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Government restrictions on religion increased worldwide over decade

According to a Pew Research survey, “52 countries impose high levels of restrictions on religion, up from 40 in 2007”. Social hostilities have grown even more.

SOURCES Pew Research AUTHOR Evangelical Focus WASHINGTON D.C. 29 JULY 2019 17:25 h GMT+1
Europe in the second region in the world with more social hostilities against religion. / Cason Asher, Unsplash CC

The number of countries that have increasingly issued restrictive policies, as well as the social hostilities against religion has grown in the last decade, a recent Pew Research survey shows.



 



GOVERNMENT RESTRICTIONS



“Over the decade from 2007 to 2017, government restrictions on religion – laws, policies and actions by state officials that restrict religious beliefs and practicesincreased markedly around the world”, the study says.



The latest data from 2017, “shows that 52 governments impose either high or very high levels of restrictions on religion, up from 40 in 2007”.



“Laws and policies restricting religious freedom (such as requiring that religious groups register in order to operate) and government favouritism of religious groups, have consistently been the most prevalent types of restrictions globally”, researchers point out.



On the other hand, “levels of government limits on religious activities and government harassment of religious groups are somewhat lower. But they also have been rising over the past decade”



In fact, “the average score for government limits on religious activities in Europe has doubled since 2007, and the average score for government harassment in the Middle East-North Africa region has increased by 72%”.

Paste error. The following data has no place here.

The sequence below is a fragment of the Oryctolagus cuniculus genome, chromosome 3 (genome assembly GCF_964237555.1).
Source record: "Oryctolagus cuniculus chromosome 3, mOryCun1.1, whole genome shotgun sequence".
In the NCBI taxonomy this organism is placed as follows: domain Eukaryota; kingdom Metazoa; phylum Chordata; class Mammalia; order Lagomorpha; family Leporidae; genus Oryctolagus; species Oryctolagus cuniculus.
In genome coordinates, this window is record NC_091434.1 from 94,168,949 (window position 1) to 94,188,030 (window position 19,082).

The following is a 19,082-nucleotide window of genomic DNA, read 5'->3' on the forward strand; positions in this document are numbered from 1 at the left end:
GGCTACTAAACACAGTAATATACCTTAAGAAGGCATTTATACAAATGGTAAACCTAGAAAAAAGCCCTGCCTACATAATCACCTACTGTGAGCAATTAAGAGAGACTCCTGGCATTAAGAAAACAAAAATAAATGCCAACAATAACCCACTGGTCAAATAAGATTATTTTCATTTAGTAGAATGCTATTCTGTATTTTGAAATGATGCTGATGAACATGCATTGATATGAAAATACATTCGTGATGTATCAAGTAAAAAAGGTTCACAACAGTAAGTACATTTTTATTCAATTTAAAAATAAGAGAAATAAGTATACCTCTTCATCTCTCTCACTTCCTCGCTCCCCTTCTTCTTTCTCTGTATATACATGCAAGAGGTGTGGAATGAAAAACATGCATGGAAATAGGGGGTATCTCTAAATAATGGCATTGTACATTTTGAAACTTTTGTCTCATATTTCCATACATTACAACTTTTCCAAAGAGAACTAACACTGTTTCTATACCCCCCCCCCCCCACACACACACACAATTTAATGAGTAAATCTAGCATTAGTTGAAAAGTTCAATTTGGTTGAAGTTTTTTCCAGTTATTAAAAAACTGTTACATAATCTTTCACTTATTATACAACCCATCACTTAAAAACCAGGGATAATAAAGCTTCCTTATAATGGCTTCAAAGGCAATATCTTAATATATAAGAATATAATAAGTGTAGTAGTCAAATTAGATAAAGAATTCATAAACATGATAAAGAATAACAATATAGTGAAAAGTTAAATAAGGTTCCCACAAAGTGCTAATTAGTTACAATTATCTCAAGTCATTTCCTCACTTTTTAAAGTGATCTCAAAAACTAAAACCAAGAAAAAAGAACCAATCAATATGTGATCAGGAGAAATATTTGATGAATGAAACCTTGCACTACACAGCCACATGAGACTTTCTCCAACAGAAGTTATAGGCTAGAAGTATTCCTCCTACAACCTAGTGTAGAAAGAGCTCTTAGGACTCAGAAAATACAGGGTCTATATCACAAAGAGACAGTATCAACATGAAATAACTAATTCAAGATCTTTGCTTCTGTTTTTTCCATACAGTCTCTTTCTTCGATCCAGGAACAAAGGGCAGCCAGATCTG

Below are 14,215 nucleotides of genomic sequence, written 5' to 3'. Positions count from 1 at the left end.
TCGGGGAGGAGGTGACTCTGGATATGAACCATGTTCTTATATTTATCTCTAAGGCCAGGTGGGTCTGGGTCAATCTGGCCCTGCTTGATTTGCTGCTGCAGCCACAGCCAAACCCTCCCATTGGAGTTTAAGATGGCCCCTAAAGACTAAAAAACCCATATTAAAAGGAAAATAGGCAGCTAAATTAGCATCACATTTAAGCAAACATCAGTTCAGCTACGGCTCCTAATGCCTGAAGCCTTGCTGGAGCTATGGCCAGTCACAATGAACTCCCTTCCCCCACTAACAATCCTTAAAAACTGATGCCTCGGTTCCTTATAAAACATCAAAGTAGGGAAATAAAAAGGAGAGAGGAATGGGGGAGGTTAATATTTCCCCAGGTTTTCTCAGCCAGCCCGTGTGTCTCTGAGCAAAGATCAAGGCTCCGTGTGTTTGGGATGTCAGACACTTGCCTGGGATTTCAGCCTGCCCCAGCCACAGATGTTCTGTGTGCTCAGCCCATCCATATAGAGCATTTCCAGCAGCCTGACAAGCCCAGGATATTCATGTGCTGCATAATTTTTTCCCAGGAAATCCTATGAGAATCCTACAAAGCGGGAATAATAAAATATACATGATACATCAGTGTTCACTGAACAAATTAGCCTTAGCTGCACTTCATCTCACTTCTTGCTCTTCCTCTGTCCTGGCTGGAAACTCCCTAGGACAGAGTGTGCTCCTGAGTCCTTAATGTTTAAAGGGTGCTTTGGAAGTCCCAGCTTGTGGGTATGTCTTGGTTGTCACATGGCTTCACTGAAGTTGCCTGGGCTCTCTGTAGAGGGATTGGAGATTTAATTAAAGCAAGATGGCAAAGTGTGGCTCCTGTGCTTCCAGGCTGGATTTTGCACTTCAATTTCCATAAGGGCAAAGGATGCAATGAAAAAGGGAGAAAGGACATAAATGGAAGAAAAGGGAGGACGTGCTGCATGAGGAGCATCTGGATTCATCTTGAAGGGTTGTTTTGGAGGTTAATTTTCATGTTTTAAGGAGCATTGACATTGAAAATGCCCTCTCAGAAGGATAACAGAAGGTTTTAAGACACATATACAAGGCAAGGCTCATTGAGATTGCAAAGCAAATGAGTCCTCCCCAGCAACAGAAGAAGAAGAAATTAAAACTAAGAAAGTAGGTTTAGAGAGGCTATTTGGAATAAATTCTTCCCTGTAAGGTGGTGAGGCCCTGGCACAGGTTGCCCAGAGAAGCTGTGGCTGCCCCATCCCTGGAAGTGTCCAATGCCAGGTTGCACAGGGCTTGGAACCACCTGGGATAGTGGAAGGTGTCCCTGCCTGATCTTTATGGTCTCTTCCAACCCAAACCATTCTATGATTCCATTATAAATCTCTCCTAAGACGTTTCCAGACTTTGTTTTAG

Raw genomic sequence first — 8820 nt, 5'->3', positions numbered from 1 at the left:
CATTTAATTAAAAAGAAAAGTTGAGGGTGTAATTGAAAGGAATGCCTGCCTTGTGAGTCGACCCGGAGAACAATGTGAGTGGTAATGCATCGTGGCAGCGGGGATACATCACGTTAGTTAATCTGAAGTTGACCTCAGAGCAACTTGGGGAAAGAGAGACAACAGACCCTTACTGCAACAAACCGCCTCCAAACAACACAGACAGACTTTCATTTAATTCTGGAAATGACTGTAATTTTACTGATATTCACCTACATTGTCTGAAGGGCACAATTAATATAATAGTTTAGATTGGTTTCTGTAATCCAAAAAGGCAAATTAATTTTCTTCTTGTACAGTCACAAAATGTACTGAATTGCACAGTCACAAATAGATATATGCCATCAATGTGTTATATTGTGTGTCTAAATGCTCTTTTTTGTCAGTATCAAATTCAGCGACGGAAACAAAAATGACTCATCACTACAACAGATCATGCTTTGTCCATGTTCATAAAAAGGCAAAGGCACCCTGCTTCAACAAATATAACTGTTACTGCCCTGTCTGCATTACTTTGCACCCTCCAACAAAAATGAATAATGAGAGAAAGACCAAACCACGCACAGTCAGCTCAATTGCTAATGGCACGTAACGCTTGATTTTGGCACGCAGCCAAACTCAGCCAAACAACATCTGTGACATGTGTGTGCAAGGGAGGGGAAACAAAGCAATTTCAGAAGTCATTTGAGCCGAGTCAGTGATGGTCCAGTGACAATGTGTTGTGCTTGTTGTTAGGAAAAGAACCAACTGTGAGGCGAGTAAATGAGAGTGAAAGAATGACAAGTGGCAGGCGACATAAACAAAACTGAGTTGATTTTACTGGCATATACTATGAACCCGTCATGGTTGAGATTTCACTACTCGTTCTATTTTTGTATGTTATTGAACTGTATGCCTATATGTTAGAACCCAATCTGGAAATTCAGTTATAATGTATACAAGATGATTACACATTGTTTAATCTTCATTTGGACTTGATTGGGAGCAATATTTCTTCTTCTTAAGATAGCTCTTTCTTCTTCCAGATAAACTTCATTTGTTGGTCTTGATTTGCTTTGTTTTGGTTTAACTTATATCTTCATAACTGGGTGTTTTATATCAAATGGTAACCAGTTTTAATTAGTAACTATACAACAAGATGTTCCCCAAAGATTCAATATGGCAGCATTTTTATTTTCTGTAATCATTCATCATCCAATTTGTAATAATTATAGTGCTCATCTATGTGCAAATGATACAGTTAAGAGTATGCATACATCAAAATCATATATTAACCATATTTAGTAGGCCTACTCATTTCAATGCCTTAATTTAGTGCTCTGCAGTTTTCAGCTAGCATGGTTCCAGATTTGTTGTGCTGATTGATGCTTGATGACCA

Government restrictions and social hostilities against religion have increased worldwide. / Pew Research.



 



SOCIAL HOSTILITIES



Meanwhile, “the number of countries where people are experiencing the highest levels of social hostilities involving religion has risen even more over the course of the study, from 39 to 56”.



The research analysed four categories of social hostilities: hostilities related to religious norms, inter-religious tension and violence, religious violence by organized groups, and individual and social group harassment.



Hostilities related to religious norms is the category that has increased substantially, while the harassment by individuals and social groups and the religious violence by organized groups have risen more modestly […] and inter-religious tension and violence has declined markedly since 2007”, the study explains.



 



OVERALL VIEW



According to Pew, “in general, religious restrictions have been rising around the world for the past decade, but they have not been doing so evenly across all geographic regions or all kinds of restrictions”.



“The level of restrictions started high in the Middle East-North Africa region, and is now highest there in all eight categories measured by the study”, they add.



 



Social restrictions related to religious norms. / Pew Research.



 



EUROPE, ABOVE THE AVERAGE IN SOCIAL HOSTILITIES



However, “some of the biggest increases over the last decade have been in other regions, including Europe and sub-Saharan Africa, where some groups have tried to impose their religious norms on others through kidnappings and forced conversions”.



The research shows that government limits on religious activities, religious violence by organized groups, and government harassment of religious groups has grown in Europe.



But, of all the categories analyzed, the one that stands out most is the hostilities related to religious norms , which has increased from 0.8% in 2007 to 3.4% in 2017, exceeding the global average, of 3%, and being the second region with higher values in this category, only behind the Middle East and North Africa.



These hostilities mostly come from Eastern Europe countries, but the research also points out that “several Western European countries rank among those with the highest scores in the category of social hostilities related to religious norms”.



“In Germany, for instance, religious groups reportedly used refugees’ fear of deportation to promote conversions, according to the U.S. State Department’s annual report on religious freedom, and in France, Jehovah’s Witnesses faced violence when proselytizing”, they said.


 

 


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